Carl Richards on how to change behaviour

I subscribe to the Sketch Guy from the New York Times because these little thought nuggets give me pause. Also, because his tagline is “where the complex gets made simple” and I found that promise irresistible.

Here is a recent offering from Carl Richards., author of The Behaviour Gap.

behaviour gap on change

Let’s have a little chat about change.

Personal change.

The gap between what we really want to do, and what we are actually doing, has been a source of endless fascination for me. As a result, I spend a crazy amount of time researching how humans change.

I think I’ve been doing this “change” thing all wrong!

The first thing I’ve always done when I want to change something is grit my teeth and focus on the action I want to change. I’ve had mixed results over the years, but this approach often leaves me tired and frustrated.

The last few years, I’ve been trying something different.

Instead of focusing on the action and relying on willpower to change it, I’ve started looking upstream from the action and noticing how I feel before I act.

I *think* our actions are a result of our feelings. If we have habitual actions, it is because we have habitual feelings.

If we keep going upstream to the headwaters of our feelings, we find our thinking. It’s our thoughts that generate our feelings. In fact, I’ve heard it said that we live in the feeling of our thinking (source unknown, but not me).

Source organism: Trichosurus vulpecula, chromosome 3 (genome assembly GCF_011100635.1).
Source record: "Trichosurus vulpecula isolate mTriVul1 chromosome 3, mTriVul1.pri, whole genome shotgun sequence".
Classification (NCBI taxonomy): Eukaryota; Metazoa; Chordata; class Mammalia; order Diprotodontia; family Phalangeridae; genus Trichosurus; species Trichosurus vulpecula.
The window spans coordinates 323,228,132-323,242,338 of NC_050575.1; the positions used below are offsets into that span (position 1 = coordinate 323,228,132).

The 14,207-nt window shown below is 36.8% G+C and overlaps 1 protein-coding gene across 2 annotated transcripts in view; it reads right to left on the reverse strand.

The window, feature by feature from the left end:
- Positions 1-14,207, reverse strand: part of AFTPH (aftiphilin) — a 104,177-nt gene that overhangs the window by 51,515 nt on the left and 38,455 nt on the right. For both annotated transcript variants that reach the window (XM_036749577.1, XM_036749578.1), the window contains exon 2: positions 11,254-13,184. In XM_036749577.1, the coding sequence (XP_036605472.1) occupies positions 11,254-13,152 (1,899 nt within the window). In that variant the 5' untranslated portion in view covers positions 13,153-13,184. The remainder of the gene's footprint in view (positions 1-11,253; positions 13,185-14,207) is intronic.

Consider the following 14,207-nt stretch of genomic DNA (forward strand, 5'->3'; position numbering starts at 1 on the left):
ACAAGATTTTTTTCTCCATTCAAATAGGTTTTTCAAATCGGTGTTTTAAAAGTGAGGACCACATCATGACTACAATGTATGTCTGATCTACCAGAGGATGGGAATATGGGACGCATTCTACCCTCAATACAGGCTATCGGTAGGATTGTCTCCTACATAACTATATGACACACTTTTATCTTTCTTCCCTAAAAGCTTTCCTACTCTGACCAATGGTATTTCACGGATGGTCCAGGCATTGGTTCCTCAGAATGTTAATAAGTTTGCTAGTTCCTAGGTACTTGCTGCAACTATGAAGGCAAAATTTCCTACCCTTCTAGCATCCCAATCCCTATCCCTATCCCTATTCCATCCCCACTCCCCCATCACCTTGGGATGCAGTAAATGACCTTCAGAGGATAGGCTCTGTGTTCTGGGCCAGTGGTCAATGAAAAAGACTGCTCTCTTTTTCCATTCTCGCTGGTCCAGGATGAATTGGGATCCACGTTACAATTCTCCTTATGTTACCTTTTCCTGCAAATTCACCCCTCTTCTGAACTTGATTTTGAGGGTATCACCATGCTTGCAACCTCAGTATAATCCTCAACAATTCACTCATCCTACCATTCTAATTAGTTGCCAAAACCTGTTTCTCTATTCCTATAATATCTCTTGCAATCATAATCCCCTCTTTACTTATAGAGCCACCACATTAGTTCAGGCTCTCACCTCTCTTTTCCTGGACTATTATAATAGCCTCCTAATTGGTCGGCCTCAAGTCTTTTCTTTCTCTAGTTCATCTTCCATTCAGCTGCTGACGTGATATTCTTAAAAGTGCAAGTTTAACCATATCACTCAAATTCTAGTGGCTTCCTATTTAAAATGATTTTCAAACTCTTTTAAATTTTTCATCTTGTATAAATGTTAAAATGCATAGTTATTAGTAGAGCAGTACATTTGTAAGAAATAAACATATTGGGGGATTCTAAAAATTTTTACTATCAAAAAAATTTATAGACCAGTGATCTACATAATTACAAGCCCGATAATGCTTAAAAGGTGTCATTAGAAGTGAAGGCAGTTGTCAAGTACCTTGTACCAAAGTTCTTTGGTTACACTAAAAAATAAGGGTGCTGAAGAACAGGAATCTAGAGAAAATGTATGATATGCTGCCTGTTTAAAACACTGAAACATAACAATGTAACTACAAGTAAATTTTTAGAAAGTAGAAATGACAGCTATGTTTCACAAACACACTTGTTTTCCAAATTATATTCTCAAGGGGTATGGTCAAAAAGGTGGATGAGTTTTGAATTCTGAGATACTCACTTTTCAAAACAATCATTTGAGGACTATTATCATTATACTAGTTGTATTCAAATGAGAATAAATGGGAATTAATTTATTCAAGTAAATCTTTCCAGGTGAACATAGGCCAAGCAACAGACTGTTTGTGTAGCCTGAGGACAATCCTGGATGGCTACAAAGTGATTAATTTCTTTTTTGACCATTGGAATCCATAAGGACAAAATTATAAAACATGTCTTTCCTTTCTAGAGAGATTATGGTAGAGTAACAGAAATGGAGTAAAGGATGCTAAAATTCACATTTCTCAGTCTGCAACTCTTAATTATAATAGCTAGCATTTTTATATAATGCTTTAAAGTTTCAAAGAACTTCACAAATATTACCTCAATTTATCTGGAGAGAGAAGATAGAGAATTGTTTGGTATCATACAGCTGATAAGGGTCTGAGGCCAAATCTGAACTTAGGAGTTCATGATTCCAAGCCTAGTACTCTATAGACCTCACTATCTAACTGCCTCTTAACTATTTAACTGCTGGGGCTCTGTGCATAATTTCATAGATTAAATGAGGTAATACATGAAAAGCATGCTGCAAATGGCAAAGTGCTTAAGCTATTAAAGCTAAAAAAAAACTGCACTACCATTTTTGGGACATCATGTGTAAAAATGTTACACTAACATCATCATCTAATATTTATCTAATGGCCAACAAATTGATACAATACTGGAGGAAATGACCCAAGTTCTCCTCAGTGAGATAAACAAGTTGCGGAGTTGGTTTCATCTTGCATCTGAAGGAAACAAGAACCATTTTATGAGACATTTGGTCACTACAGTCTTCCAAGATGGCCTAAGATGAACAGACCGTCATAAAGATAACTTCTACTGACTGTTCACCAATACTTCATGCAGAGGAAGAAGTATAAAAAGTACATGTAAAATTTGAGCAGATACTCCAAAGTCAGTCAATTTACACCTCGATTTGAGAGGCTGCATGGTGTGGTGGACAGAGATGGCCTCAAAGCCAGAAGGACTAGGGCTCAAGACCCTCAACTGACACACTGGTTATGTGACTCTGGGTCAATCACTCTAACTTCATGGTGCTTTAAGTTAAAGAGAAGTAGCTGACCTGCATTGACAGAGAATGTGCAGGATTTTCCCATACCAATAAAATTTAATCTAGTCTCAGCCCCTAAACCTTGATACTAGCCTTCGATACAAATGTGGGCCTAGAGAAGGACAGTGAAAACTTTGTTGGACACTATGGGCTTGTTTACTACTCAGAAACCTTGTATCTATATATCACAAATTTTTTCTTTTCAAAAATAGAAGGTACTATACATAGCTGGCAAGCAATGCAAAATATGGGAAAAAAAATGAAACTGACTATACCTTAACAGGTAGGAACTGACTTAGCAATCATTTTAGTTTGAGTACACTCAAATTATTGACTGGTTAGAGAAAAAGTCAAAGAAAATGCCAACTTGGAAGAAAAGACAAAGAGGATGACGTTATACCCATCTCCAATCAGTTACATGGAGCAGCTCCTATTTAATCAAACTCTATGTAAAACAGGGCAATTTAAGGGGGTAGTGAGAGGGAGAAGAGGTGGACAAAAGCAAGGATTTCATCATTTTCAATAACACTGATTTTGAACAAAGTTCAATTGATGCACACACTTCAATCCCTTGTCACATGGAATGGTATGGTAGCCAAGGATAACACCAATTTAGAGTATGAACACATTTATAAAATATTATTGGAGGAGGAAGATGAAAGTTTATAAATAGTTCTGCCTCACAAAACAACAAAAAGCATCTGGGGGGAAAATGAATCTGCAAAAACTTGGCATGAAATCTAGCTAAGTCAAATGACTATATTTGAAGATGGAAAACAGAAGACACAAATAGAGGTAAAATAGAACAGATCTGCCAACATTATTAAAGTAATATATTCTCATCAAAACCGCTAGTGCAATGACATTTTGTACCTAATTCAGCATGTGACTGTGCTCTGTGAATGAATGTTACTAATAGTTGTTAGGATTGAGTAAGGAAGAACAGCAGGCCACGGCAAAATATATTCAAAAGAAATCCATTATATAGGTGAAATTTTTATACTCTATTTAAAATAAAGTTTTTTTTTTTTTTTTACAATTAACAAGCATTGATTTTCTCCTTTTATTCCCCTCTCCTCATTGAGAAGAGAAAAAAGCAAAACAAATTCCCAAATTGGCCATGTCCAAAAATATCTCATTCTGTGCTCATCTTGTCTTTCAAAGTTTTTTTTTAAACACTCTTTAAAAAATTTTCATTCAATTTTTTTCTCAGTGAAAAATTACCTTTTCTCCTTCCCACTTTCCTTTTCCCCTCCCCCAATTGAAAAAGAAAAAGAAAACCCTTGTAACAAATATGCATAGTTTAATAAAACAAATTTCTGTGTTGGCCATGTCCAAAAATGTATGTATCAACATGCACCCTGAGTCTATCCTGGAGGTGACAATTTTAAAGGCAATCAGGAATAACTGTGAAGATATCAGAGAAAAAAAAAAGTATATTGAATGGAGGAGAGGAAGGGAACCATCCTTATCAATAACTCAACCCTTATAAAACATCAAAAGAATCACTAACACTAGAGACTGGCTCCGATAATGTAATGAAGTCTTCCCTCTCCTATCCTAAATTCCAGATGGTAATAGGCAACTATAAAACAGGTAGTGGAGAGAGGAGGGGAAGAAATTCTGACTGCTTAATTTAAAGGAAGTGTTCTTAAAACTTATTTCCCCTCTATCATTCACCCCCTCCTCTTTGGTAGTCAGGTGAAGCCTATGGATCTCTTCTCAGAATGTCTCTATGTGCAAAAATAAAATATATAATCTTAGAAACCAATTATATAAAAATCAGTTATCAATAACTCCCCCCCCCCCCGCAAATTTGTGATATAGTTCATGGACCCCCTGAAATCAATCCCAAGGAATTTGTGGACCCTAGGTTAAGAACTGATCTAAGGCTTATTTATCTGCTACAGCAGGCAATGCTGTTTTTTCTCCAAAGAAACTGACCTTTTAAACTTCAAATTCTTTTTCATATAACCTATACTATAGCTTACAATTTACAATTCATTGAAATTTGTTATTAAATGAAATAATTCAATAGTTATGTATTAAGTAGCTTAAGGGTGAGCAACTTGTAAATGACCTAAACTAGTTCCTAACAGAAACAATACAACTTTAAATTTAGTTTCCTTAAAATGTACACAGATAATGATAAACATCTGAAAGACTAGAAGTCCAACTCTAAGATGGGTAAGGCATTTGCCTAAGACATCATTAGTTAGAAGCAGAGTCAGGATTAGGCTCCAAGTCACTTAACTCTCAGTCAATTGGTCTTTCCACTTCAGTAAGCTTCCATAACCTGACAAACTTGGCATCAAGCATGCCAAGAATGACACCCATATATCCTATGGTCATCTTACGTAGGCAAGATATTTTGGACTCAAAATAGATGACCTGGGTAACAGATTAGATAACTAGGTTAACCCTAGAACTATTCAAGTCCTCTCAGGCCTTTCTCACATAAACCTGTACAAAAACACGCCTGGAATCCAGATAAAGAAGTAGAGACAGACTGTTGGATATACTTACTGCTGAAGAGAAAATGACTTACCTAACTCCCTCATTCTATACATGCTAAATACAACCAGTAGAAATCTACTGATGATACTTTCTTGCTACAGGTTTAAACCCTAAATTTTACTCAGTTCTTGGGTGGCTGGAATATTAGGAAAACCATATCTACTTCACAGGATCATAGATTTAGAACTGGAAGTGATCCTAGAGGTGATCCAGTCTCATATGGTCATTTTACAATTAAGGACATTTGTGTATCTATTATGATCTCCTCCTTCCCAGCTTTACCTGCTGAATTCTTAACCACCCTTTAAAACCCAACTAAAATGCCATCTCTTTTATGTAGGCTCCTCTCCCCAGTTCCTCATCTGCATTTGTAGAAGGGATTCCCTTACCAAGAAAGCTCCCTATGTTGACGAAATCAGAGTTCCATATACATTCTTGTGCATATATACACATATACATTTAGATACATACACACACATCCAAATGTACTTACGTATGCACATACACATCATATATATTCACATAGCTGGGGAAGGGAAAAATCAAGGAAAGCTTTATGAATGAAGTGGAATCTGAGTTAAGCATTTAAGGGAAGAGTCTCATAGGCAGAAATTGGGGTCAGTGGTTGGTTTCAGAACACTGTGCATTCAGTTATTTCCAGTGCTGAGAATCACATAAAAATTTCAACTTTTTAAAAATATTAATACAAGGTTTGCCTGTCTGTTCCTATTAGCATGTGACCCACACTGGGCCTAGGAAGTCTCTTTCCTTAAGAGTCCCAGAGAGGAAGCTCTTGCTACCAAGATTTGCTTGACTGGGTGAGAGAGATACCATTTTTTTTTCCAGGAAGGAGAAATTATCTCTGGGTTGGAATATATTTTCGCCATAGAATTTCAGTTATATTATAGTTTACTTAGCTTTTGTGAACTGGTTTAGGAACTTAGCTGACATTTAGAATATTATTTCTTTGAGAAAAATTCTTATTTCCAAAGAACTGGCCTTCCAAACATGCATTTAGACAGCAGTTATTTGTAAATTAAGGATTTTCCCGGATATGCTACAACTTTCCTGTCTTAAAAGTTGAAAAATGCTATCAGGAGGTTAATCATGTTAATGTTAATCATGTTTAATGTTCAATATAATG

Let me repeat: we live, in the feeling, of our thinking.

If we want to change a habit, we have to change the way we respond to our thoughts. Notice I didn’t say we have to change our thoughts, rather we have to change the way we respond to our thinking.

I find it helpful to view my thinking like I view the weather. It changes often, and no amount of focus or willpower on my part can make it change. Instead of trying to change it I simply sit in the understanding that it will pass. As a result, I don’t have to take it so seriously.

If we don’t take our thoughts too seriously over time we start to see them for what they are…mostly just passing thoughts that mean absolutely nothing.

One impossible experiment is to imagine you recorded every single thought you had in a day.

How many would there be?

Why do you take some of them seriously and dismiss others as passing thoughts?

Why do we pay attention (interesting language for sure!) to some thoughts and don’t even notice others?

Hopefully, that leaves you with something to think about.


(You can subscribe at the link, if this is your kind of thing:

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